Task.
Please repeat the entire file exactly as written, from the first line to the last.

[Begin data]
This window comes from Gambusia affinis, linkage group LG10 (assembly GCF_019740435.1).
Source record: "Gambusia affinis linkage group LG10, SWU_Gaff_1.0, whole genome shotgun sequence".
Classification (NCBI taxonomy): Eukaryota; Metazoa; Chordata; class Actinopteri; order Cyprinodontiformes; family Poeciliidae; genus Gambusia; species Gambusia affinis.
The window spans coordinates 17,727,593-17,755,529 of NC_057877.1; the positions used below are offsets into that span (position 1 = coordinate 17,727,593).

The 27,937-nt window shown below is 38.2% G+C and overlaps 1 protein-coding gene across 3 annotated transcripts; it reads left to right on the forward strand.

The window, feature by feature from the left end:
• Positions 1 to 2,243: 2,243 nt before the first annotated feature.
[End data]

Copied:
This window comes from Gambusia affinis, linkage group LG10 (assembly GCF_019740435.1).
Source record: "Gambusia affinis linkage group LG10, SWU_Gaff_1.0, whole genome shotgun sequence".
Classification (NCBI taxonomy): Eukaryota; Metazoa; Chordata; class Actinopteri; order Cyprinodontiformes; family Poeciliidae; genus Gambusia; species Gambusia affinis.
The window spans coordinates 17,727,593-17,755,529 of NC_057877.1; the positions used below are offsets into that span (position 1 = coordinate 17,727,593).

The 27,937-nt window shown below is 38.2% G+C and overlaps 1 protein-coding gene across 3 annotated transcripts; it reads left to right on the forward strand.

The window, feature by feature from the left end:
• Positions 1 to 2,243: 2,243 nt before the first annotated feature.